Paved the way for the continued use of a special building
Peregrine Bryant Architecture and Building Conservation for Royal Hospital Chelsea
Contract value: Undisclosed
The Royal Warrant of 1681 instructed the building of Royal Hospital to house the King’s pensioners. Christopher Wren, as surveyor-general of works, was appointed to undertake the commission. Sleeping accommodation was composed of windowless, semi-open 6ft2 back-to-back cubicles. On either side a generous social corridor with windows brought borrowed light and air to the pensioners’ berths. But by the beginning of the 21st century these spaces were becoming unsustainable as applications to become pensioners were tailing off.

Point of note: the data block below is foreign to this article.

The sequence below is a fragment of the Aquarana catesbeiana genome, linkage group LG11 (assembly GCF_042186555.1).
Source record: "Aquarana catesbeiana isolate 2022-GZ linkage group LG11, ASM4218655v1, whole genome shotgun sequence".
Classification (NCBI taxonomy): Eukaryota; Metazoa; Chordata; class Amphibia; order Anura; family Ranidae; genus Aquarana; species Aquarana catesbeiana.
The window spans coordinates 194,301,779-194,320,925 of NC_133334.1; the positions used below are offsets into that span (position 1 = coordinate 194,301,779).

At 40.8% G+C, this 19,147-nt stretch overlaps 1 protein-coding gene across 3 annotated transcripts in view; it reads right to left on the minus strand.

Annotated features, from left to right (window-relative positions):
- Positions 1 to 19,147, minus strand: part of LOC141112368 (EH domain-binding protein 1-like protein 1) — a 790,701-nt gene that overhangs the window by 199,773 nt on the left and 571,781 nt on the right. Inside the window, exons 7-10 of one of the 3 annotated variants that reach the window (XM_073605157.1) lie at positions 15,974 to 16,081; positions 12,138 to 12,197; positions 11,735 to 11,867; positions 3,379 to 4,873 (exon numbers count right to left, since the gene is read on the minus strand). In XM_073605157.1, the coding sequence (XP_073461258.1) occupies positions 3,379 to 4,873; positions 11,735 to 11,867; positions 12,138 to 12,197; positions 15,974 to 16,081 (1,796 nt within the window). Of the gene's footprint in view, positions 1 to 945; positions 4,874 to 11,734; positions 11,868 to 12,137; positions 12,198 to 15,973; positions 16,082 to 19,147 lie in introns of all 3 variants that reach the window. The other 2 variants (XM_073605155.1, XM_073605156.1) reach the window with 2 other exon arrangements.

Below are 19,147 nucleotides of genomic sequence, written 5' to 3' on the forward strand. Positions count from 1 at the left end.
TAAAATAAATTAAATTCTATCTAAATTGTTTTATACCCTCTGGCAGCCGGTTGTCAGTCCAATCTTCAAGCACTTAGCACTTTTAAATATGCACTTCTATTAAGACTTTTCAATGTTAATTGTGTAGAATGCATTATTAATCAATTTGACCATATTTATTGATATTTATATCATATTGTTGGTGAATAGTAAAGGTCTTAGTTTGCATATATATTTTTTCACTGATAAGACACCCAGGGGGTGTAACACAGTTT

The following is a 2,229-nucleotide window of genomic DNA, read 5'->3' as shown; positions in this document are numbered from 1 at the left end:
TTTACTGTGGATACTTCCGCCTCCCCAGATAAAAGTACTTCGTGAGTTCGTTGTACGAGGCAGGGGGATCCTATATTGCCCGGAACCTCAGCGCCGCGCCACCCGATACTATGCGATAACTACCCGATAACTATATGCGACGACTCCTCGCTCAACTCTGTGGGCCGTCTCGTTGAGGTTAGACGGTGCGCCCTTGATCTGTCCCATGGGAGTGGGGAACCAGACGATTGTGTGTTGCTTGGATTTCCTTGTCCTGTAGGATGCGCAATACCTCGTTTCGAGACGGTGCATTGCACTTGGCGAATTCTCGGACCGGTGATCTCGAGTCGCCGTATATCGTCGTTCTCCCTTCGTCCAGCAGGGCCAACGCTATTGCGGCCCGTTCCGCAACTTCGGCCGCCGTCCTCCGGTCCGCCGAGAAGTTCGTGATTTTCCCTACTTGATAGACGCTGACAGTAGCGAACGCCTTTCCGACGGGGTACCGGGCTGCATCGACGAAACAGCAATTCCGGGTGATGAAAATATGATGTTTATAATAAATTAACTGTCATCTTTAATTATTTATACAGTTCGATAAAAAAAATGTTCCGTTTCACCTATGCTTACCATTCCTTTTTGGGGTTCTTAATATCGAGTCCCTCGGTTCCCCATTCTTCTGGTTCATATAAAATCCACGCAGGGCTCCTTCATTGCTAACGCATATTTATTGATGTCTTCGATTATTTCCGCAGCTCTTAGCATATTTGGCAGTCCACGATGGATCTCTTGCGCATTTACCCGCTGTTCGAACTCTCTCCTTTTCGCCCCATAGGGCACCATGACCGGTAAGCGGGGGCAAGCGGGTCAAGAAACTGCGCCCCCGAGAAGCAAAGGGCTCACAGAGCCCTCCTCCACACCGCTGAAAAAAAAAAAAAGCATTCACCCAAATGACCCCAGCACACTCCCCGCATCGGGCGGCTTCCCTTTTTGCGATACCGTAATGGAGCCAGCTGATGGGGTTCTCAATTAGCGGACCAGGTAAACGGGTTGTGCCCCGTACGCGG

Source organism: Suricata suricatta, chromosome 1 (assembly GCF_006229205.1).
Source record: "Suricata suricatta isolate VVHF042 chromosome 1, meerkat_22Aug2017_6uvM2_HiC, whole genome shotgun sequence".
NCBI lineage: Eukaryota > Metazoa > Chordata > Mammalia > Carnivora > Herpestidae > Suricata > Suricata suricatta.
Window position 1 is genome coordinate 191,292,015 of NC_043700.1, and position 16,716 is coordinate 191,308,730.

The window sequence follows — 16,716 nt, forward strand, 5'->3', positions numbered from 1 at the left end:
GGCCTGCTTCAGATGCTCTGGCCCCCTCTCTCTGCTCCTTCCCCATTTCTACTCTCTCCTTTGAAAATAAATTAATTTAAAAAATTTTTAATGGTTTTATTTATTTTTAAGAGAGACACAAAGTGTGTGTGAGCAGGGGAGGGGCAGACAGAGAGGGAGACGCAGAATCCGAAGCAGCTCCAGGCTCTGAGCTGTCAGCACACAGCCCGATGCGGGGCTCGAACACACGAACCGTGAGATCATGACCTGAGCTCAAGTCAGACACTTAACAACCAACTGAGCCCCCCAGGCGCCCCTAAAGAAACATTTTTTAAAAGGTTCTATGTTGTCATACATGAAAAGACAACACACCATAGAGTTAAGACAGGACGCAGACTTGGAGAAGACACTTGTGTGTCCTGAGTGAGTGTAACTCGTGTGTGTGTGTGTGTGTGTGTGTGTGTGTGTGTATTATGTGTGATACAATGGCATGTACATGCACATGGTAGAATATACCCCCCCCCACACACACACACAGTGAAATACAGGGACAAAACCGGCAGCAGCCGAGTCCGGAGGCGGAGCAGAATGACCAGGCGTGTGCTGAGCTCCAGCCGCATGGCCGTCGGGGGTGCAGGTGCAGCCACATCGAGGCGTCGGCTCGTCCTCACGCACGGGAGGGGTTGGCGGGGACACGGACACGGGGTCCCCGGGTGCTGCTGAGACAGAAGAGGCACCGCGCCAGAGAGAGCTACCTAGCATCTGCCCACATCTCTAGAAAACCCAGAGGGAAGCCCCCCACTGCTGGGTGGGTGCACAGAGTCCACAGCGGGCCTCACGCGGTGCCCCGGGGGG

For this project the architect proposed the sacrifice of one of the social corridors and developed a strategy of single-sided windowed en-suite rooms – with the reinstatement of Wren’s original partitions acting as entrance studies and the recreation of his original wide corridor. The conservation gain was that by reducing the depth of the berths to their original dimension of 6ft, the width of the retained corridor could also be restored to Wren’s original proportions. The jury found that the project has paved the way for the continued use of a special building.
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